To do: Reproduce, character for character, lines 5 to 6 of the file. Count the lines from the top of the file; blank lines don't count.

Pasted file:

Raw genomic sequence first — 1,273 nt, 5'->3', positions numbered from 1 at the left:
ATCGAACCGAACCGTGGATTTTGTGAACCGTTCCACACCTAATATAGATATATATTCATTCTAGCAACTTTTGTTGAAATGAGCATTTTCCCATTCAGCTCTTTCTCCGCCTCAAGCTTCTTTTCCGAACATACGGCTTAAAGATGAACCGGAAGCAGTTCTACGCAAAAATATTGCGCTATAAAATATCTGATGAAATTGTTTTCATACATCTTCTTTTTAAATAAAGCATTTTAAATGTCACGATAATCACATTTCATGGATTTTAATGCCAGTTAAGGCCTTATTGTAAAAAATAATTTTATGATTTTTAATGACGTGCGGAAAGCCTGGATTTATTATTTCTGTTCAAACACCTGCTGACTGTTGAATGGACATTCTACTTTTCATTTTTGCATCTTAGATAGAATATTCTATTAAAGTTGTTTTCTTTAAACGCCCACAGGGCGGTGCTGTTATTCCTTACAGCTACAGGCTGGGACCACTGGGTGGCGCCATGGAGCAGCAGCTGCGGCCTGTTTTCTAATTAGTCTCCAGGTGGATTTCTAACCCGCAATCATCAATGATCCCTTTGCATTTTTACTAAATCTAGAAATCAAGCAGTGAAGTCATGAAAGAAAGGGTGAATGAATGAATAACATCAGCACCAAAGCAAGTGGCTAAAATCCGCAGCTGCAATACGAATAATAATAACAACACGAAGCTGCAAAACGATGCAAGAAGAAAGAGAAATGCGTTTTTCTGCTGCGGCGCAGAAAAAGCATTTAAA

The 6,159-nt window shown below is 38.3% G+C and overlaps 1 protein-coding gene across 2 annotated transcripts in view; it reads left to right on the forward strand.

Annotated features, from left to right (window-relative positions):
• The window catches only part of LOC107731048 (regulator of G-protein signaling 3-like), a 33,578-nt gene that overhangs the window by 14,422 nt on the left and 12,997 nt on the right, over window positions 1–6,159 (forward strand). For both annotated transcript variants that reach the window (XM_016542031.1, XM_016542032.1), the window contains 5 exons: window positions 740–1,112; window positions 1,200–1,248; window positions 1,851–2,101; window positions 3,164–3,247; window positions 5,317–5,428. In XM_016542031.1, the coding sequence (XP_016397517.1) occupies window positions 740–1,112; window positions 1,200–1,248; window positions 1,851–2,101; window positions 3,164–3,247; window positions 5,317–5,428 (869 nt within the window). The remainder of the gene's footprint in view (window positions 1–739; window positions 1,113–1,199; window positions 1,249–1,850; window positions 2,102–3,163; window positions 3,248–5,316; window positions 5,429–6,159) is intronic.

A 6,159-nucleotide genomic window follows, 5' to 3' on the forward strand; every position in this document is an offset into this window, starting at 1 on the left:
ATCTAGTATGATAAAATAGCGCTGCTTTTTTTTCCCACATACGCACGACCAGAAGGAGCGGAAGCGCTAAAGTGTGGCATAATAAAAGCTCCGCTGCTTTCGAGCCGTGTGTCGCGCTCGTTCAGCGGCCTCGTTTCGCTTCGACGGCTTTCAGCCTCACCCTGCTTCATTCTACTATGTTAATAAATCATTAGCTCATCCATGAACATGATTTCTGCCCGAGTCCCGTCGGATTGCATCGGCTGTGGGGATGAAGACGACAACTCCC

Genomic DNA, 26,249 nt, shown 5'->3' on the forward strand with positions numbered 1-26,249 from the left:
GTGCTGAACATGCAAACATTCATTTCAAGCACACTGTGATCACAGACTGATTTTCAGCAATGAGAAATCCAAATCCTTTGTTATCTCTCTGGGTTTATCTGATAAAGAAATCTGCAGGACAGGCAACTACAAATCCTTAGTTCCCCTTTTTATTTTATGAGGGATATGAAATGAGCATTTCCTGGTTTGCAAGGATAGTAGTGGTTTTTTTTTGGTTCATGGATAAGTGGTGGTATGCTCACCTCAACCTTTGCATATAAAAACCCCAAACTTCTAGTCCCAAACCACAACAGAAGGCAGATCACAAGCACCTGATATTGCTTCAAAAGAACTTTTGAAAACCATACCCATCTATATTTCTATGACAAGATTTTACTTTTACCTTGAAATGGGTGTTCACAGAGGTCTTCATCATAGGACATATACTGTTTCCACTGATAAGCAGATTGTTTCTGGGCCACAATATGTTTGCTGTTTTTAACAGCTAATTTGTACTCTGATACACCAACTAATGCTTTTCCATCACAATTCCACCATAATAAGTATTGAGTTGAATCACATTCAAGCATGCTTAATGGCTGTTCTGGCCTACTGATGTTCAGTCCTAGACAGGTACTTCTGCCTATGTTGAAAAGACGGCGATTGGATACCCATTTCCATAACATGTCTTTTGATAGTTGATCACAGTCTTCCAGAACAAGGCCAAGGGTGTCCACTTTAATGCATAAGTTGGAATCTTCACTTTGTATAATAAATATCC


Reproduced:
• The window catches only part of LOC107731048 (regulator of G-protein signaling 3-like), a 33,578-nt gene that overhangs the window by 14,422 nt on the left and 12,997 nt on the right, over window positions 1–6,159 (forward strand). For both annotated transcript variants that reach the window (XM_016542031.1, XM_016542032.1), the window contains 5 exons: window positions 740–1,112; window positions 1,200–1,248; window positions 1,851–2,101; window positions 3,164–3,247; window positions 5,317–5,428. In XM_016542031.1, the coding sequence (XP_016397517.1) occupies window positions 740–1,112; window positions 1,200–1,248; window positions 1,851–2,101; window positions 3,164–3,247; window positions 5,317–5,428 (869 nt within the window). The remainder of the gene's footprint in view (window positions 1–739; window positions 1,113–1,199; window positions 1,249–1,850; window positions 2,102–3,163; window positions 3,248–5,316; window positions 5,429–6,159) is intronic.

A 6,159-nucleotide genomic window follows, 5' to 3' on the forward strand; every position in this document is an offset into this window, starting at 1 on the left: